Attainable layouts (coal dealers vs. coal mines)

I was supposed to have lunch with a friend last week but life had other plans. However we had a short but great conversation by phone.

One thing he said stuck in my mind. He mentioned that he’s rethinking his plans for his layout in order to build something that’s more attainable. He’s realized that other commitments in his life mean that he would be better off focussing on a less complex layout that he can actually expect to finish.

I think this is a great idea – one that I’ve been mulling over for years, it seems, since each new layout I’ve started has been more attainable than those that came (and went) before it. With my Port Rowan layout, I think (I hope) I’ve found the right balance between challenge (S scale, hand-laid track, a number of scratch-built structures) and reward (rapid progress without an overwhelming investment of time). We’ll see…

Many years ago, a Hobby Sage advised that we should plan our staging needs – then double them. The argument was that we could never have enough staging because, inevitably I suppose, we’d want to add more trains to the layout to keep people busy. Fortunately, some hobbyists are now challenging that assumption – and looking to enhance the realism of the work done by each train so that fewer trains are needed to satisfy the operators.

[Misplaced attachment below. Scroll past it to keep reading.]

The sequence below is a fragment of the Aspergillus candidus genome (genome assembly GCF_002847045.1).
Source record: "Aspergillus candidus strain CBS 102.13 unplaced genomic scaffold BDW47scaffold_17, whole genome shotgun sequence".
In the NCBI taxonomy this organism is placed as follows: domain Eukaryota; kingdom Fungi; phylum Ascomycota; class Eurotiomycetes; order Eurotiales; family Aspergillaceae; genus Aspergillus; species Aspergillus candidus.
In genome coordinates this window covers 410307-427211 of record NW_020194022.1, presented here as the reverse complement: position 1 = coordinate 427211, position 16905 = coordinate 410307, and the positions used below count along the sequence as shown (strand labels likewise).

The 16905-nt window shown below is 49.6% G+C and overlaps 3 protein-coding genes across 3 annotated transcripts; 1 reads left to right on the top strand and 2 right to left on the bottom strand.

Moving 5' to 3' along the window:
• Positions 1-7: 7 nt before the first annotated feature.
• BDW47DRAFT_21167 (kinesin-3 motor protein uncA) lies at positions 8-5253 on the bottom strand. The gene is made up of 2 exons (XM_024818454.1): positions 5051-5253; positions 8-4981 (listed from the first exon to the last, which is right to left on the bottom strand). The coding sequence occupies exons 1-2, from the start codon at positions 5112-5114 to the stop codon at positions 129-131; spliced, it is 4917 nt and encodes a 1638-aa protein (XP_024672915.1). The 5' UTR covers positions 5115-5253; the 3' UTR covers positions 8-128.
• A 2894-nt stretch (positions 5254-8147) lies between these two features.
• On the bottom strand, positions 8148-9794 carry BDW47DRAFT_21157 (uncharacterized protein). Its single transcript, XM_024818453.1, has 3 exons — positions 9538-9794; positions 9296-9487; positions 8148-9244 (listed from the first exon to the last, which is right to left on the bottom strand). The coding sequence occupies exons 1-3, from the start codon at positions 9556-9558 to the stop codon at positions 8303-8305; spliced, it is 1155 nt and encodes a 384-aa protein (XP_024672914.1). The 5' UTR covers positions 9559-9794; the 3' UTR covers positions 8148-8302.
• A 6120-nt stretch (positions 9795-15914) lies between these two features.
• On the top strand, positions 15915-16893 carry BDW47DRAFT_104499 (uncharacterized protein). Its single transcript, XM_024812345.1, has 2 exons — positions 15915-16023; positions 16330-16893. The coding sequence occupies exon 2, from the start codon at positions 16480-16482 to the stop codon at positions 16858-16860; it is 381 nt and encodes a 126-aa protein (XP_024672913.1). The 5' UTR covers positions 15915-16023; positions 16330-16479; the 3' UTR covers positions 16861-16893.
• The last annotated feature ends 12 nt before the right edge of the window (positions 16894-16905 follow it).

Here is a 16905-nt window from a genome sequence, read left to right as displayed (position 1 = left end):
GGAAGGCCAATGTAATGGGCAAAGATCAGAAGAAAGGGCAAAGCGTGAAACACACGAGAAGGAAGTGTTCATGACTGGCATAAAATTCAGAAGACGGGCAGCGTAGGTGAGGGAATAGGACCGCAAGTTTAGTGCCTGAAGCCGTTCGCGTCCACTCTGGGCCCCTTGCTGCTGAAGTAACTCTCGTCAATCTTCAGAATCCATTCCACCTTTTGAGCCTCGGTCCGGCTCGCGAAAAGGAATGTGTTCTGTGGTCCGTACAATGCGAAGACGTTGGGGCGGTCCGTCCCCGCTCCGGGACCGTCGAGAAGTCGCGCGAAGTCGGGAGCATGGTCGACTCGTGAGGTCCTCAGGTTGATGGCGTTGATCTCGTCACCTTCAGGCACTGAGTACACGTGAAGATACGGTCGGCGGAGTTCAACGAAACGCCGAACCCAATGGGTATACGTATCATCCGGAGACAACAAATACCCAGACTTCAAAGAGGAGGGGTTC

Done right, even a layout supporting just one or two trains can keep people entertained. Similarly, choosing industries wisely can save money, time and staging yard capacity: For example, it takes the same number of moves to spot a single hopper car on a coal dealer’s siding as it does to sport a string of hopper cars under a coal tipple.
Fewer weeds around coal bin photo CoalTrack-Weeds-07_zps4f512a4f.jpg
(No coal today!)

This isn’t to suggest that everybody adopt the approach I have. But I encourage everyone to assess – realistically – the real world demands on their time, money and other resources when planning a layout to be sure the layout fits their lifestyle – instead of becoming it.

2 thoughts on “Attainable layouts (coal dealers vs. coal mines)

  1. In days of old, the focus was on cars, not trains. Coming up soon on The Model Railway Show, is an interview with Brian Scace, the dean of the Modal Concept of layout operation. Looking at your layout design I’m sure you’ll agree that it’s a refreshing change from scale miles of parallel staging tracks, especially in the larger scales.

    • Hi Ed:
      Thanks for the note (and the plug for my podcast!) and you’re right: I do find this layout refreshing. But I was never a fan of the “10 lbs of sugar in a 5 lb sack” approach to layout design.
      What I find most refreshing about this layout is the sense of accomplishment I receive during every work session. I can spike one turnout and say “I’m 12.5% closer to having all the turnouts laid”, for example. Progress is evident after even 15 minutes of work in the layout room and that encourages me to keep going.

Leave a Reply

Your email address will not be published. Required fields are marked *

This site uses Akismet to reduce spam. Learn how your comment data is processed.